United States District Court, W.D. Virginia, Big Stone Gap Division
LISA M. GILLEY, Plaintiff
CAROLYN W. COLVIN, Acting Commissioner of Social Security, Defendant
PAMELA MEADE SARGENT, Magistrate Judge.
I. Background and Standard of Review
Plaintiff, Lisa M. Gilley, ("Gilley"), filed this action challenging the final decision of the Commissioner of Social Security, ("Commissioner"), determining that she was not eligible for supplemental security income, ("SSI"), under the Social Security Act, as amended, ("Act"), 42 U.S.C.A. § 1381 et seq. (West 2012). Jurisdiction of this court is pursuant to 42 U.S.C. § 1383(c)(3). This case is before the undersigned magistrate judge upon transfer by consent of the parties pursuant to 28 U.S.C. § 636(c)(1).
The court's review in this case is limited to determining if the factual findings of the Commissioner are supported by substantial evidence and were reached through application of the correct legal standards. See Coffman v. Bowen, 829 F.2d 514, 517 (4th Cir. 1987). Substantial evidence has been defined as "evidence which a reasoning mind would accept as sufficient to support a particular conclusion. It consists of more than a mere scintilla of evidence but may be somewhat less than a preponderance." Laws v. Celebrezze, 368 F.2d 640, 642 (4th Cir. 1966). "If there is evidence to justify a refusal to direct a verdict were the case before a jury, then there is "substantial evidence.'"" Hays v. Sullivan, 907 F.2d 1453, 1456 (4th Cir. 1990) (quoting Laws, 368 F.2d at 642).
The record shows that Gilley protectively filed her application for SSI on October 29, 2009, alleging disability as of October 29, 2009,  due to right knee pain, lower back pain, bipolar disorder and nerves. (Record, ("R."), at 190-92, 203, 207.) The claim was denied initially and on reconsideration. (R. at 115-18, 121, 124-26, 128-30.) Gilley then requested a hearing before an administrative law judge, ("ALJ"). (R. at 131-32.) A video hearing was held on August 14, 2012, at which Gilley was represented by counsel. (R. at 40-74.)
By decision dated August 29, 2012, the ALJ denied Gilley's claim. (R. at 22-34.) The ALJ found that Gilley had not engaged in substantial gainful activity since October 29, 2009, the date of her application. (R. at 24.) The ALJ determined that the medical evidence established that Gilley suffered from severe impairments, including obesity, hypertension, degenerative joint disease, sprains and strains, hepatitis C, major depressive disorder, borderline personality disorder, bipolar disorder and anxiety-related disorder, but he found that Gilley did not have an impairment or combination of impairments listed at or medically equal to one listed at 20 C.F.R. Part 404, Subpart P, Appendix 1. (R. at 24-26.) The ALJ found that Gilley had the residual functional capacity to perform light work that did not require climbing ladders, ropes or scaffolds or concentrated exposure to hazards, more than occasional kneeling and crawling and that was limited to simple, easy-to-learn, repetitive, unskilled work activity with minimal interaction with the public, co-workers and supervisors. (R. at 26-32.) The ALJ found that Gilley was unable to perform her past relevant work. (R. at 32.) Based on Gilley's age, education, work history and residual functional capacity and the testimony of a vocational expert, the ALJ found that Gilley could perform other jobs existing in significant numbers in the national economy, including jobs as a laundry worker, a laundry folder, a marker/pricer, a cuff folder, an ampoule sealer and a dowel inspector. (R. at 33.) Therefore, the ALJ found that Gilley was not under a disability as defined under the Act and was not eligible for benefits. (R. at 34.) See 20 C.F.R. § 416.920(g) (2014).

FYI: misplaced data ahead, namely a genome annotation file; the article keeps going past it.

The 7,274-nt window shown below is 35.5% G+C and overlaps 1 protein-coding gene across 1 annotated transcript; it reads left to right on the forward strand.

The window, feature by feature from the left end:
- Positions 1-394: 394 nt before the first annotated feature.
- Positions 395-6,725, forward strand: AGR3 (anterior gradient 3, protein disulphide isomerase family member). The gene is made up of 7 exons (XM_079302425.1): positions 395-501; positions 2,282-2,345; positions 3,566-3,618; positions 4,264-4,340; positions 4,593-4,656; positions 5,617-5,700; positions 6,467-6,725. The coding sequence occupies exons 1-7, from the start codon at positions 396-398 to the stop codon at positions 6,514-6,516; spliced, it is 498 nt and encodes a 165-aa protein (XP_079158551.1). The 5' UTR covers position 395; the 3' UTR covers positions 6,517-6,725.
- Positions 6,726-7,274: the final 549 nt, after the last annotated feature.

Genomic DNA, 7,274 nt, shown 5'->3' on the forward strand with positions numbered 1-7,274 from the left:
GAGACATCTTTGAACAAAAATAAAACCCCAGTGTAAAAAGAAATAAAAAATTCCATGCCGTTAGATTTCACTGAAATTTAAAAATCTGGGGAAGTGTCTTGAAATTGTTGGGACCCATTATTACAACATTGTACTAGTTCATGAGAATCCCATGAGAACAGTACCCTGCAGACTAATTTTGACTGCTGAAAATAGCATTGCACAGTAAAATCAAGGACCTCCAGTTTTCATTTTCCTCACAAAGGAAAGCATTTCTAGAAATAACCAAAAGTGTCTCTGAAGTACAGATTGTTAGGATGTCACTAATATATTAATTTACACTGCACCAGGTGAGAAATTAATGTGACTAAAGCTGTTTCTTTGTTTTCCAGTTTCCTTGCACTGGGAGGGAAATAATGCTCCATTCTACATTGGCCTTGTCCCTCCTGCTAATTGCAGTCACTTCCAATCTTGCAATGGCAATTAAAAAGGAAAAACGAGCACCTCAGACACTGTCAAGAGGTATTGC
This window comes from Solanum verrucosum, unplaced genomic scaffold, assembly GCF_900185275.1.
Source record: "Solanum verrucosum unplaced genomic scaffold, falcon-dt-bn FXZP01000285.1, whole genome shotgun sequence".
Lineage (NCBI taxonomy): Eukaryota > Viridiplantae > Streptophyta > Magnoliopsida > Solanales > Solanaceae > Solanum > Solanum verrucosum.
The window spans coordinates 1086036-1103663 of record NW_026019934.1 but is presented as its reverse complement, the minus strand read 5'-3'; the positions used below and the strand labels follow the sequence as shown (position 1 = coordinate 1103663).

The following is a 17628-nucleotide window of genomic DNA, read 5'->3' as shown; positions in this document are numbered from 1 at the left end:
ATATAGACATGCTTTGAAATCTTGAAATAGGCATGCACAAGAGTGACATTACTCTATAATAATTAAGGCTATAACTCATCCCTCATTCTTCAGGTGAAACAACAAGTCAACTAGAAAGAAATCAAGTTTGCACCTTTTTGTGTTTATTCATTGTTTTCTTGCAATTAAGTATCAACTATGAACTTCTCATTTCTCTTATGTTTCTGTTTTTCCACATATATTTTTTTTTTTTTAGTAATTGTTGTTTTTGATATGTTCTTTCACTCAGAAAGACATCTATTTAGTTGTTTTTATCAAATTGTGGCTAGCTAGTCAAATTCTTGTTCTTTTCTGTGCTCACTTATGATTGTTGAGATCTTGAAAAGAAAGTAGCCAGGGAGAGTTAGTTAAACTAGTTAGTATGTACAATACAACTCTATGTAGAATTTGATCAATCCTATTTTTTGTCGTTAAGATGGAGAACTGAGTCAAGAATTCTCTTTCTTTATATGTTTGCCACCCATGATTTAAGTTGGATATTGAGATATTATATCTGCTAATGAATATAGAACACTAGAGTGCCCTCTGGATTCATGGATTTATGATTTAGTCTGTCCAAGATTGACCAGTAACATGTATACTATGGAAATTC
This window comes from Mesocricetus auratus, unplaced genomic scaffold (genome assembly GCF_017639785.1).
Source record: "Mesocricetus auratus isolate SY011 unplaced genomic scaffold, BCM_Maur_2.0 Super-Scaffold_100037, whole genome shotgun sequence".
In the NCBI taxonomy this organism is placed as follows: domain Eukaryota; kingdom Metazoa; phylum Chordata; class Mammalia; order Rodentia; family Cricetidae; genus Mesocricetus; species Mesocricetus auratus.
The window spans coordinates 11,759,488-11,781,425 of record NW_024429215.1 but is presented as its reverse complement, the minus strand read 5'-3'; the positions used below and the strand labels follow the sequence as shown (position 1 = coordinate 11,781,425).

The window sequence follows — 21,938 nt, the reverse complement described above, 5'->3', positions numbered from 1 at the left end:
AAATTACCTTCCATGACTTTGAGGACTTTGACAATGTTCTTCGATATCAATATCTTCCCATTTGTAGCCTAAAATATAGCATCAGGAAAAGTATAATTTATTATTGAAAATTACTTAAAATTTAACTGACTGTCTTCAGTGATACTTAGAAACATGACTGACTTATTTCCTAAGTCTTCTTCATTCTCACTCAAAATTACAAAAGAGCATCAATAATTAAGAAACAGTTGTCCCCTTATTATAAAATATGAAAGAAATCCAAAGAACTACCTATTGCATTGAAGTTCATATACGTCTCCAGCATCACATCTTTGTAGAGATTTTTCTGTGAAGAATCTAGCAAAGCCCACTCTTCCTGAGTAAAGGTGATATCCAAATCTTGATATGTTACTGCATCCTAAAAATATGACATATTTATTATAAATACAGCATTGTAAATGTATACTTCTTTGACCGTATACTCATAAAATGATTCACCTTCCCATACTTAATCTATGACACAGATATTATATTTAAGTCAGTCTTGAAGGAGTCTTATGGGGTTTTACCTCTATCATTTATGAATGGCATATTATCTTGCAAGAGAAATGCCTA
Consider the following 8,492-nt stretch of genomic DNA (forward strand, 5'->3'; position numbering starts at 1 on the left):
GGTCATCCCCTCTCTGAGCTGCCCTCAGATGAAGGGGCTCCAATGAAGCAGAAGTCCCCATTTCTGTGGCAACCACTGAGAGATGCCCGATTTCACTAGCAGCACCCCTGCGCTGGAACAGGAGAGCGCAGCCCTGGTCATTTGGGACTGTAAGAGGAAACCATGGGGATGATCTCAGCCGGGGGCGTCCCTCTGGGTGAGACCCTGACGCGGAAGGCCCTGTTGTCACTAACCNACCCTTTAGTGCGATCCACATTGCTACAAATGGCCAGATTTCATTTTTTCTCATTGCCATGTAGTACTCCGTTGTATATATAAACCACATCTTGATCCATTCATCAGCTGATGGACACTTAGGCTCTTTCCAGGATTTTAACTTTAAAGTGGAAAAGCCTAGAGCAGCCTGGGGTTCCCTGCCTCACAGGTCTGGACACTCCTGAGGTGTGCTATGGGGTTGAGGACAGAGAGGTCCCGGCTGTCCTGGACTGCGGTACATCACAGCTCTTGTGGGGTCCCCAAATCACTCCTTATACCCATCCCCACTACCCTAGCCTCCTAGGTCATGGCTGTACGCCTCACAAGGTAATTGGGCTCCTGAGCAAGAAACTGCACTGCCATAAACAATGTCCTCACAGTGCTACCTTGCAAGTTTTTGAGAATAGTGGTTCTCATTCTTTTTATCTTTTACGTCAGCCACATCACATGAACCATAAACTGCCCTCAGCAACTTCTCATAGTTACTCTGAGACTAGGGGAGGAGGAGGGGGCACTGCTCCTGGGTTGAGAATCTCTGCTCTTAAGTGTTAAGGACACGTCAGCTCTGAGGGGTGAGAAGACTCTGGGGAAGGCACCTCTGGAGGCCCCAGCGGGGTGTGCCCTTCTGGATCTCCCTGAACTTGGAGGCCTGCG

After the ALJ issued his decision, Gilley pursued her administrative appeals, but the Appeals Council denied her request for review. (R. at 6-10, 17.) Gilley then filed this action seeking review of the ALJ's unfavorable decision, which now stands as the Commissioner's final decision. See 20 C.F.R. § 416.1481 (2014). The case is before this court on Gilley's motion for summary judgment filed July 1, 2014, and the Commissioner's motion for summary judgment filed July 29, 2014. Neither party has requested oral argument.